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Rising and Shining

Dubai metallers Nervecell are on the cusp of their biggest career break yet

Deepti Unni Aug 25, 2009
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Pop quiz: How do you know when an underground metal band has officially “arrived” on the scene? One: They should have featured on one or more of Sam Dunn’s metal documentaries. Two: They should have played, at least once, at that mecca of all things metal ”“ the Wacken Open Air festival. In the case of Dubai death-thrashers Nervecell, it’s check on both counts. But if the band think they’re arrived, they’re being very circumspect about it. “What’s happening in the band right now, in Nervecell, is that we’re all taking a chance on life. We’re putting everything on hold. We’re just trying to get the band to support the rest of our lives. We still have a lot of work to do,” laughs Barney Ribeiro, founder and guitarist of the band. “And that we’re playing shows like Wacken [the band plays there on July 31] tells us that we’re not making a wrong choice here. We’re getting great feedback, we’re working on being a full-time touring band and we’re still unsigned. I guess we’ll know by December where we really are.” But Ribeiro’s humility belies that fact that Nervecell is the Middle East’s flagship metal band, the only ones to have played the Dubai Desert Rock Festival three years in a row, and that alongside international acts like Sepultura, Machine Head, Killswitch Engage and Arch Enemy.

Nervecell’s back story, for the most part, is not an unusual one. Founded by Ribeiro as a college metal band, “just for the fun of getting on stage and acting like rock stars,” they went the cover songs route before discovering that they had an audience for original metal too. “It just grew as a natural thing. When we started writing original stuff and new members came in, the music started getting heavier, more technical and interesting and whenever promoters put us on their bill we saw people coming in just for Nervecell and it became a kind of like a wake up call for us,” says Ribeiro. The band’s first release was a 2-song demo called Vastlands of Abomination in 2003 followed by a 5-song EP Human Chaos in 2004, which was when the band first started getting noticed. But even as the fanbase for their music grew, the band was plagued by constant lineup changes. “People in Dubai leave the city on a very regular basis. 70 per cent of the population here are expats, so when their families migrate, the band members have to leave too. But I think in the long run it’s worked out in our favour,” says Ribeiro. Nervecell’s current members ”“ Ribeiro, lead guitarist Rami Mustafa, bassist Rajeh “James” Khazaal and live drummer Louis Rando ”“ too come from different backgrounds but find their commonality in the music. “We’re like the UN of metal,” laughs Ribeiro. “I’m from India, though I was born and bred in the Middle East, Rami’s from Jordan, James is from Lebanon and our drummer’s from Australia.” Drummers have been particularly hard to come by for the band because of their niche genre of music and Rando currently flies down from Australia for shows.  “Finding a drummer that plays our style of music in Dubai has been our toughest challenge so far, I think. We had David Haley from Psycroptic play sessions drums on our first full-length album Preaching Venom, which came out in 2008.” Preaching Venom garnered positive reviews all over the world, and their numerous appearances at Desert Rock meant that promoters started to take a keen interest in the band, which prompted event managers Center Stage Management (CSM) to sign them up. Under CSM’s management the band was finally able to focus on just their music while the promoters handled the logistics of touring and finance that bogged the band down earlier.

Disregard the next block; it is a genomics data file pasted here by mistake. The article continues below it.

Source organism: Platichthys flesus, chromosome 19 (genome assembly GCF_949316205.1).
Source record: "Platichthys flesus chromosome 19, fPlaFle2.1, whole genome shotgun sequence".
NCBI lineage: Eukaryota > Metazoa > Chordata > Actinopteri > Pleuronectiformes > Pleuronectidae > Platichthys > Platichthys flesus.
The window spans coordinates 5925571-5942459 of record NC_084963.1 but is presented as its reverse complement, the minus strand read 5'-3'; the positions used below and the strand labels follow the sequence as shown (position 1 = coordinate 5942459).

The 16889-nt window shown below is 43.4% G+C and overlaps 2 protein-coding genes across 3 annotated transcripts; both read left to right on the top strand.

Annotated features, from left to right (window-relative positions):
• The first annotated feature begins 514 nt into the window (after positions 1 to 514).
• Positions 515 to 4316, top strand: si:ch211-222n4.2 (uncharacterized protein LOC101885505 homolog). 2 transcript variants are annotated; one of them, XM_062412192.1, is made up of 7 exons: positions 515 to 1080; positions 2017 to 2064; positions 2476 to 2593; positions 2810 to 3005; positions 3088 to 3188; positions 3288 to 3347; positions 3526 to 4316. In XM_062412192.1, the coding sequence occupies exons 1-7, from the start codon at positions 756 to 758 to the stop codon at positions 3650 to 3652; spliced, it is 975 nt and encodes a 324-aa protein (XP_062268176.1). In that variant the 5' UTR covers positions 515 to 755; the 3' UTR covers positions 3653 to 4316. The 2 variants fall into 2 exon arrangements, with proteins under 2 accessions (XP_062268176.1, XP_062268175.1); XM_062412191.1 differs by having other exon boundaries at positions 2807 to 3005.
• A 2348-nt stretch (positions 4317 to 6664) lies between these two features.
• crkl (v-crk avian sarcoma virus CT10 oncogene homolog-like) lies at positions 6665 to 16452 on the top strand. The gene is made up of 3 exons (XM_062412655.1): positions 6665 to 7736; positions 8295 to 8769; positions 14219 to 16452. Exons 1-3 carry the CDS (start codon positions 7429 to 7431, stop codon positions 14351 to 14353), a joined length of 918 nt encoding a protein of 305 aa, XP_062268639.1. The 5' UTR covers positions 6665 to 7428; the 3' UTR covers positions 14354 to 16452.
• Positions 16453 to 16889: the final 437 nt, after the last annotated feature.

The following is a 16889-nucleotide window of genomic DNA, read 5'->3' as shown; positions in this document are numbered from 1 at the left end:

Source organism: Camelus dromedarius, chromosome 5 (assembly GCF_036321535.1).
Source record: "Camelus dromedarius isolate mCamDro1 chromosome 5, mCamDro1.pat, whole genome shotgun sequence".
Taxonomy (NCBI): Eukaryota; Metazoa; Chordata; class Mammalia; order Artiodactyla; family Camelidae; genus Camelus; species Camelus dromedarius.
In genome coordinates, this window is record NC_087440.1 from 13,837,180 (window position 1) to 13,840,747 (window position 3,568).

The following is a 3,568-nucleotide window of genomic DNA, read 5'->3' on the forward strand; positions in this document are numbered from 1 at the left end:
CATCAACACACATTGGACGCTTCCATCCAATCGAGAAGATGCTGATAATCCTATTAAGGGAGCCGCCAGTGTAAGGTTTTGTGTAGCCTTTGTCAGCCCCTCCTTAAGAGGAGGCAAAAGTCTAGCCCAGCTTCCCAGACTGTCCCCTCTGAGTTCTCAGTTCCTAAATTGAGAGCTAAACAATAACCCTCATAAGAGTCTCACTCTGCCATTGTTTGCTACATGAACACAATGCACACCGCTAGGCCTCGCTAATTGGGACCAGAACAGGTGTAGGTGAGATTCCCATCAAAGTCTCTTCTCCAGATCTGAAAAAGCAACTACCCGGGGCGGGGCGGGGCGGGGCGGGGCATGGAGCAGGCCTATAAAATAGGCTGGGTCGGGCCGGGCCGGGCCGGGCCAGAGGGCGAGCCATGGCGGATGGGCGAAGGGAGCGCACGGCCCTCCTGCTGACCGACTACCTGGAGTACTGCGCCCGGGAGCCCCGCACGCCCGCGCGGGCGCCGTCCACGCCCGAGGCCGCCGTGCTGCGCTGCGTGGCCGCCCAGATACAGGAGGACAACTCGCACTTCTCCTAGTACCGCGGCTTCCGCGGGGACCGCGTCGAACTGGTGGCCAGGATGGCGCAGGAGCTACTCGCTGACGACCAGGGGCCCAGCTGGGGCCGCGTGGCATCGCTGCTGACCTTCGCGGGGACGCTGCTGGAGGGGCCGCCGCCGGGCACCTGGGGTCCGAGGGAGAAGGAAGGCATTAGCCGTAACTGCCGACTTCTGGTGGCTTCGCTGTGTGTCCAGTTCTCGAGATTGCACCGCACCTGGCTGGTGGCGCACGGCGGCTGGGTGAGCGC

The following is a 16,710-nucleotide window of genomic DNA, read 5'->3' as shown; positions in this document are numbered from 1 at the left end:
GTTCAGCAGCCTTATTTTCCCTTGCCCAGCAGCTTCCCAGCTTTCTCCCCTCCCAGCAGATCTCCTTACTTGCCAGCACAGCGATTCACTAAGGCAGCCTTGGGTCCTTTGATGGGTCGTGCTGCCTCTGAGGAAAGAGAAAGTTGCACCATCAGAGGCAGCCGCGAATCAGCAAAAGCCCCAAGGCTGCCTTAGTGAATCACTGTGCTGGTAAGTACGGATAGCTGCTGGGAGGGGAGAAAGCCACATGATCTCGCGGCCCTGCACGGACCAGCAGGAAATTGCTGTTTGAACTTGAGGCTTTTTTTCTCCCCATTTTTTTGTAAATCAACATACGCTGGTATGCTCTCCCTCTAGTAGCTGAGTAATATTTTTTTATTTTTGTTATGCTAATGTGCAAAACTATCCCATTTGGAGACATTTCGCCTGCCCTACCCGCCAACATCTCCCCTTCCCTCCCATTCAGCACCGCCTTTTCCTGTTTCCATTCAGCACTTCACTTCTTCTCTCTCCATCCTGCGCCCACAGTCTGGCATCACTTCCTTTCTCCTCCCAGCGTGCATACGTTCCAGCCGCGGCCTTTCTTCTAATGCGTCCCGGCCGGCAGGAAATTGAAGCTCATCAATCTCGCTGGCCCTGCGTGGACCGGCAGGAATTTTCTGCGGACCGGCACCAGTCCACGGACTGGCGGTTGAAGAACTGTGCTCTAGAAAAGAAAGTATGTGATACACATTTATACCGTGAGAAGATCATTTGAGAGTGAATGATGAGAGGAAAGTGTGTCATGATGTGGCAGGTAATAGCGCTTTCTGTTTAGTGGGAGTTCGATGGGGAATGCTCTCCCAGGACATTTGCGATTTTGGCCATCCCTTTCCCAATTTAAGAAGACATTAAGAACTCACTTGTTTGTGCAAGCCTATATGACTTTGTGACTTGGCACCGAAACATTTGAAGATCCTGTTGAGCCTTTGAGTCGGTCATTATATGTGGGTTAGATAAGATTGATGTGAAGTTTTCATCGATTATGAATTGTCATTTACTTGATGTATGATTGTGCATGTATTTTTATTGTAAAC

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The months before Wacken have been busy ones for Nervecell. The band’s Europe tour kicked off with the Rock im Park festival marking yet another first for the band ”“ they were the only death metal act to play at the mostly commercial music fest. They followed that up with an appearance at sister fest Rock am Ring and the With Full Force festival in Germany which Ribeiro says was their most memorable festival to date. “When we went on stage, people were chanting our name, wearing our T-shirts, singing our songs”¦ it was very very surreal. We had more fun backstage than on stage, to be honest because we met all our biggest inspirations there ”“ Phil Anselmo from Pantera, Andreas Kisser from Sepultura who interviewed us for the With Full Force DVD.” The band is also in talks with a major metal label that’s looking to sign them on. Now on the eve of Wacken and their imminent European headlining tour, Ribeiro gets introspective. “There’s been loads of pressure, we’ve made tonnes of sacrifices and often our girlfriends don’t approve but when they see it for themselves, they know what a big deal it really is. It’s all totally worth it.”

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